Ms. Baker is a lifelong Philadelphian who now lives with her daughters and their families in Germantown. Shortly after moving into her Hunting Park apartment in 2014, Ms. Baker notified her property manager that there was no heat in one of the bedrooms, making it unusable during the winter. The heating system in the rest of the house also regularly malfunctioned, causing her utility bills to skyrocket. After repeated demands to her landlord to fix these problems, she received a letter from Glenn M. Ross, her landlord’s attorney, demanding back rent, late fees, legal fees, and threatening to file an eviction lawsuit against her.
Like thousands of low-income tenants, Ms. Baker did not have an attorney to represent her. Last year, for example, more than 24,000 Philadelphians were sued in Landlord-Tenant Court. And while 81% of landlords had lawyers to guide them through proceedings, over 90% of tenants did not. This lack of access to representation leaves tenants without power to complain about poor conditions in their homes, or make landlords follow Philadelphia law. And, as happened to Ms. Baker, it lets collection lawyers sue for money that tenants do not owe.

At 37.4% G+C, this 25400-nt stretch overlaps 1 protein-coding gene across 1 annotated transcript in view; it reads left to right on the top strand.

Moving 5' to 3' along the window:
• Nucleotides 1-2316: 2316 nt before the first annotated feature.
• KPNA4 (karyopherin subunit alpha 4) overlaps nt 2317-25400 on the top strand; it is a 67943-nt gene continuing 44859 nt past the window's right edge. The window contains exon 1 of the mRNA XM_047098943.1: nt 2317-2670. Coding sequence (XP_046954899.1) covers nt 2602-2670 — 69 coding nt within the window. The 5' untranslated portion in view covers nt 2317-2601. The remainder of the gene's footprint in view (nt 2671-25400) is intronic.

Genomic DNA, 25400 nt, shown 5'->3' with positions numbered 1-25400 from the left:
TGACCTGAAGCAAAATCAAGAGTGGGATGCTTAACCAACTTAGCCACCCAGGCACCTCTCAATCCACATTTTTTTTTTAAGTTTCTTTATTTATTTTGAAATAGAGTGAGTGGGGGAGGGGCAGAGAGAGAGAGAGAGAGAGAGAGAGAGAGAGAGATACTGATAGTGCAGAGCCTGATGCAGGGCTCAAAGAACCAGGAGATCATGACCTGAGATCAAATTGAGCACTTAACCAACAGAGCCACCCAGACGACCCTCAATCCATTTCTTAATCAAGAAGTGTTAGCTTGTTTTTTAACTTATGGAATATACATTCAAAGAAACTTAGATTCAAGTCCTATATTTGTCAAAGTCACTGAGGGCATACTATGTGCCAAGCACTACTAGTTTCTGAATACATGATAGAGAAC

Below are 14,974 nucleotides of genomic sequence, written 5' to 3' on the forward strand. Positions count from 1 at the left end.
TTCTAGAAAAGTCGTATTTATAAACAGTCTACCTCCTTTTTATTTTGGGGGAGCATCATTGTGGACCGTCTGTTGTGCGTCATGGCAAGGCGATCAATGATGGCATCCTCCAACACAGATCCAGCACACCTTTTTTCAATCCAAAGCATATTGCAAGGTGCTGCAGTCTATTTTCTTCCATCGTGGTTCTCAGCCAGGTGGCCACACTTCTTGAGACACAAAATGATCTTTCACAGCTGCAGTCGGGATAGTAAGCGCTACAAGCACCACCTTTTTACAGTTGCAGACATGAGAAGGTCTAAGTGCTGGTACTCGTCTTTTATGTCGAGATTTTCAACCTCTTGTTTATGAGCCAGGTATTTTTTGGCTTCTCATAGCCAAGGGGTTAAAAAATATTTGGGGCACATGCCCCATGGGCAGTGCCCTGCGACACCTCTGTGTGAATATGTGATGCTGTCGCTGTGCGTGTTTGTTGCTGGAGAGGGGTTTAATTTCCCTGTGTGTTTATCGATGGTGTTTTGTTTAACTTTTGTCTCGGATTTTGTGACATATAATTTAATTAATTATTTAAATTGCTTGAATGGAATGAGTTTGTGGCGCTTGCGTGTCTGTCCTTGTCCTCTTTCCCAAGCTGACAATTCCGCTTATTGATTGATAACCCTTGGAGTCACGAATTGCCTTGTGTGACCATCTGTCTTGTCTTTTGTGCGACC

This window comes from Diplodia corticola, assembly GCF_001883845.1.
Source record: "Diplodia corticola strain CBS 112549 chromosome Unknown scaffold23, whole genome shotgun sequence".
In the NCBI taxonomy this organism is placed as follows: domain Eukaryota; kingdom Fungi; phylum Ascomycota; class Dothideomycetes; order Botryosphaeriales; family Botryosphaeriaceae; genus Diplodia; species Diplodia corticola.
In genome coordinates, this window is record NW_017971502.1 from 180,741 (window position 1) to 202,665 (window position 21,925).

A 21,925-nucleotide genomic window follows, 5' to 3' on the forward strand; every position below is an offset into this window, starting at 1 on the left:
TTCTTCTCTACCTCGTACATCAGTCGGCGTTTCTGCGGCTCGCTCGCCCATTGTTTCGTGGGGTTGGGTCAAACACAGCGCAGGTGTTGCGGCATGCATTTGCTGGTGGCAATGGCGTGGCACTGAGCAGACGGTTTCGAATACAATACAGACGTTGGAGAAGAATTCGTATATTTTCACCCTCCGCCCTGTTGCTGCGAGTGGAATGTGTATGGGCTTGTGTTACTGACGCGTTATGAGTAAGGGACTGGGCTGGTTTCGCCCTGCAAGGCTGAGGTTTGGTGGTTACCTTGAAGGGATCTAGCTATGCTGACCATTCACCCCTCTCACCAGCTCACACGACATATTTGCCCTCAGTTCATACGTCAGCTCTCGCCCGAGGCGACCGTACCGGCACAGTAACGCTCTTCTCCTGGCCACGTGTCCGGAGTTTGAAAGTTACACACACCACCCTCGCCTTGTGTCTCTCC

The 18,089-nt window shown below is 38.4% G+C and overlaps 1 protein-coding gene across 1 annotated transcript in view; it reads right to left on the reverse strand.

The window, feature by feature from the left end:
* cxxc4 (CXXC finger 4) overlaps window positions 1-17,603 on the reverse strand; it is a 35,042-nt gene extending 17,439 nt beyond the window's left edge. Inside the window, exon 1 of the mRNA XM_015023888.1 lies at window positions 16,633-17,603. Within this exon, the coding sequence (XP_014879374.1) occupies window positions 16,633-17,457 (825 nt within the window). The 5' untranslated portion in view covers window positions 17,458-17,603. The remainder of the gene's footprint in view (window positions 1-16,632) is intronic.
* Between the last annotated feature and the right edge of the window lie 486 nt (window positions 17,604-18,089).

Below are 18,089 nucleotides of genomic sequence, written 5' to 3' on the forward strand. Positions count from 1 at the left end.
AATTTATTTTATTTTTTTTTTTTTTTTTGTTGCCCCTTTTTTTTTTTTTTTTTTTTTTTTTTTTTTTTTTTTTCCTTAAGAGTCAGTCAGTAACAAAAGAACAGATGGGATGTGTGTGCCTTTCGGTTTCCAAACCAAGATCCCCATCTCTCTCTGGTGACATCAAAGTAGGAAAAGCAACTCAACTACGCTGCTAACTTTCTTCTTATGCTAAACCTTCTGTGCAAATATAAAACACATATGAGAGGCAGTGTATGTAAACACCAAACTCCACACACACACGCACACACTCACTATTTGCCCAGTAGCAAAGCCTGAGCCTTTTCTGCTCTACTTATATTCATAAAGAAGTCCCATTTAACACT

Philadelphia Code states that a landlord must provide tenants with a Certificate of Rental Suitability when they sign a lease. These Certificates, which are issued by the Department of Licenses & Inspections (L&I), require landlords to affirmatively verify their properties are suitable to be lived in, and can only be issued when L&I determines there are no outstanding code violations. When a landlord fails to comply with this requirement, renters do not owe rent. And, according to the complaint, when collection lawyers demand this rent, they violate the federal Fair Debt Collection Practices Act (FDCPA).